Apprenticeships should be revived as part of a radical rethink of our education system, according to the Cambridge academic Professor David Hargreaves.
Hands-on training is more cost effective and conducive to learning than classroom teaching, which is often passive, abstract and fragmented, the professor told the Economic and Social Research Council's first social science conference, Future Britain - Revitalising Policy through Research, in London this week. Young people should be diverted away from extended formal education ("learning before doing") and into a practical work environment ("learning in doing"), he argued.
British education has laboured under the fallacy that "the longer one spends in formal education, the more one learns", overlooking the fact that most learning takes place outside schools and colleges.
The professor warned against "widespread and dangerously facile comparisons" with South-east Asia where pupils have overtaken their British counterparts in international league tables. Instead, we should define learning less in terms of knowledge and more in terms of know-how by encouraging learning-specific tasks, he said.
Psychological research shows that just as an infant goes through a cognitive apprenticeship, so older children learn better by watching and imitating. Reinventing apprenticeships - along the lines of those that still exist in the legal and medical professions - could restore confidence in education, he said.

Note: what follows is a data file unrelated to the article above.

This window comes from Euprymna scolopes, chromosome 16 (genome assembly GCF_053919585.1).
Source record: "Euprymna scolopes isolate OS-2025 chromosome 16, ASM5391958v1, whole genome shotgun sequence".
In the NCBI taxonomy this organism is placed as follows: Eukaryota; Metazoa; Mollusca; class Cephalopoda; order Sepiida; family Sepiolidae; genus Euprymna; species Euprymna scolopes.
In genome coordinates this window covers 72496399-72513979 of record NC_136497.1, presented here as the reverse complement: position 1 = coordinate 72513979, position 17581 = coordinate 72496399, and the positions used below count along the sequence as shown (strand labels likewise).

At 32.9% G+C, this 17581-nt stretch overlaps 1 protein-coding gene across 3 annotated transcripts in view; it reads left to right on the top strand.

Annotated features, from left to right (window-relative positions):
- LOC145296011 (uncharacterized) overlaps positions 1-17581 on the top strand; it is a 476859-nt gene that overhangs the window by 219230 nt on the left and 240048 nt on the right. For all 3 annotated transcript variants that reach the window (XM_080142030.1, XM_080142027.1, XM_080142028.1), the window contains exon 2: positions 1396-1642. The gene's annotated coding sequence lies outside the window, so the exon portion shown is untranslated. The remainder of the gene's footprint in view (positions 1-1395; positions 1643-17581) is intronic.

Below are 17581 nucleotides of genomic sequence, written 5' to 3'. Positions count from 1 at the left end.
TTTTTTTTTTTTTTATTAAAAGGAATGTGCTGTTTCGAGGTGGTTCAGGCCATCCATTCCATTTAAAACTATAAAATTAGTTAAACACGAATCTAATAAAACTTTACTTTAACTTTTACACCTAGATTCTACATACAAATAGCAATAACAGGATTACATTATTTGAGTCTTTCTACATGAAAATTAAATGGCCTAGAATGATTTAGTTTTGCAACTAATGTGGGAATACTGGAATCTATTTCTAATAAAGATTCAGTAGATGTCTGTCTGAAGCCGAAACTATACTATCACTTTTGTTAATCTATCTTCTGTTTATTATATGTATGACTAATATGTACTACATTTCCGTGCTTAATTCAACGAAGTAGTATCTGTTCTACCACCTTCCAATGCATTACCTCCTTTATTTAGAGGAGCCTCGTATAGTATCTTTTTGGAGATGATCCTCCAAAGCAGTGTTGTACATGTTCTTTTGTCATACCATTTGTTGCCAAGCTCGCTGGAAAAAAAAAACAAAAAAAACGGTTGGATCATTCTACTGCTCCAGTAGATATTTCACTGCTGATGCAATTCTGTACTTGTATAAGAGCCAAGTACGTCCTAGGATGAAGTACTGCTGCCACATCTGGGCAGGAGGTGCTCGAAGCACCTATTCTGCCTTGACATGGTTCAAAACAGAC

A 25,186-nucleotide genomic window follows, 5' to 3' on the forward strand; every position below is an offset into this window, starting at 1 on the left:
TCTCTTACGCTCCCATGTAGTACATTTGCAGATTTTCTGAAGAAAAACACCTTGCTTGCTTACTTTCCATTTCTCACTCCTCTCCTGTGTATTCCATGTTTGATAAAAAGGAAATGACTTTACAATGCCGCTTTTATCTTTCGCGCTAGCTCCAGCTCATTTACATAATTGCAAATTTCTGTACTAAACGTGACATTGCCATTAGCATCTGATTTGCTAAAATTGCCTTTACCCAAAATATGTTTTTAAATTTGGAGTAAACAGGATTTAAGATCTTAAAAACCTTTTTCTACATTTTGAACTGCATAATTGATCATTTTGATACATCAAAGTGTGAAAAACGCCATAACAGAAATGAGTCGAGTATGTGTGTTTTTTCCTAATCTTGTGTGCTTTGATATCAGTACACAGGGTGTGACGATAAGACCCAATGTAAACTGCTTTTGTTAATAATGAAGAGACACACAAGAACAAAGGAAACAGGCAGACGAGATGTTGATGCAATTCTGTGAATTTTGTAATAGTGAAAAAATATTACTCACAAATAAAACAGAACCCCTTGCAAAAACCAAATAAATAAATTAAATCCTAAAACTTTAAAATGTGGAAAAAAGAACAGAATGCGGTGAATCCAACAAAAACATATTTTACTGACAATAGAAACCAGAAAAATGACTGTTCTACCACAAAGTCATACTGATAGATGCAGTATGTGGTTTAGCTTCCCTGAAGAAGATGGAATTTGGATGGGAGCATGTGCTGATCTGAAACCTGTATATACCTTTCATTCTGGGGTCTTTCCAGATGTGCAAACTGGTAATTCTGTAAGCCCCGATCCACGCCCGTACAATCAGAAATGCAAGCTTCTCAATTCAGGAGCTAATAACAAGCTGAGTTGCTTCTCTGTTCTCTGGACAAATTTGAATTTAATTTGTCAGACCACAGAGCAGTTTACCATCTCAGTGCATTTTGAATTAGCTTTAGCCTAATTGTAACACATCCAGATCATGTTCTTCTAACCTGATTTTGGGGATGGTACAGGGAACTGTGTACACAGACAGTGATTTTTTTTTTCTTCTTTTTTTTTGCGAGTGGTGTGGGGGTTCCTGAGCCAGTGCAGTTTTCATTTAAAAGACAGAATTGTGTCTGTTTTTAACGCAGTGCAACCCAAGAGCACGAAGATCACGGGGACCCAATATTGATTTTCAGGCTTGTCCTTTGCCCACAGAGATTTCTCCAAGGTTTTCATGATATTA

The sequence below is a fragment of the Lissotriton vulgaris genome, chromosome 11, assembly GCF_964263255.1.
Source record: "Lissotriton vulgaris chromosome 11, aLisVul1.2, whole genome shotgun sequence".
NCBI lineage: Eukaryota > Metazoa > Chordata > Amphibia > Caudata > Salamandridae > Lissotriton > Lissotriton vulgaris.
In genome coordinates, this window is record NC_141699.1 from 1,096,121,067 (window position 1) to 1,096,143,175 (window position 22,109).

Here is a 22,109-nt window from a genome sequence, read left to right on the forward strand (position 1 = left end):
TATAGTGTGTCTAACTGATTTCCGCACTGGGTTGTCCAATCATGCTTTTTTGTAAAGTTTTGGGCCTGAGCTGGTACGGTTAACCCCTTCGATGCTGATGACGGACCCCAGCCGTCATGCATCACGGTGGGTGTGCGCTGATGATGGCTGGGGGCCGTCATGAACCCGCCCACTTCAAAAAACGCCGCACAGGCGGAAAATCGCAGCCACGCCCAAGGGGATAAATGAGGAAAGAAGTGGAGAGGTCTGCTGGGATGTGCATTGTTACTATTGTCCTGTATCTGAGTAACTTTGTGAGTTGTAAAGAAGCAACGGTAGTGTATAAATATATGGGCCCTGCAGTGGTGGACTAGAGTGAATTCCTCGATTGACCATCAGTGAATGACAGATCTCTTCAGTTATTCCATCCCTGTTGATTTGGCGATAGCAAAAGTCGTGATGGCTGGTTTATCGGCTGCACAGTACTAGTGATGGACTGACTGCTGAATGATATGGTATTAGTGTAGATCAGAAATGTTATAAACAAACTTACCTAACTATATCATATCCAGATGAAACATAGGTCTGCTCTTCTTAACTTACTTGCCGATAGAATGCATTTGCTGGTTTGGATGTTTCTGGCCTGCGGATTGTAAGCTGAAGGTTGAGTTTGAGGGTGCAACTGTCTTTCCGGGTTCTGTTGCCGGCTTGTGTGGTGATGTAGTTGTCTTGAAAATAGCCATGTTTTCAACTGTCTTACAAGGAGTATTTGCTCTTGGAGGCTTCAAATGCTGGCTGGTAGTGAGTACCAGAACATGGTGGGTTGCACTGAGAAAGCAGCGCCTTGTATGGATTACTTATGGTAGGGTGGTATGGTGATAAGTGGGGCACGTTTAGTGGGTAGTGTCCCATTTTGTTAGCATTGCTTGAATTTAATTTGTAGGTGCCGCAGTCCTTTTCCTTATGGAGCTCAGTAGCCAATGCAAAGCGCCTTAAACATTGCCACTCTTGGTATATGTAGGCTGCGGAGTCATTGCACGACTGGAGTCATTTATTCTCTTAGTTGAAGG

Professor Hargreaves suggests a number of cultural and structural changes necessary to replace our present "schooled society" with a true "learning society": * a smaller education service complemented by more and better informal education; * teachers looking to industry and trade unions for examples of learning styles; * more education by and for ourselves - "Formal education should be turned to when there is no reasonable alternative, not as a matter of first resort"; * jobs with training rather than training for jobs - "diverting people into education to avoid unemployment is short-term expediency", the professor said; * better careers advice to identify people's talents and match them to occupations; * more industry placements for teachers and school placements for business people - introducing school-based initial teacher training on the apprenticeship model is a "major step forward", saidProfessor Hargreaves.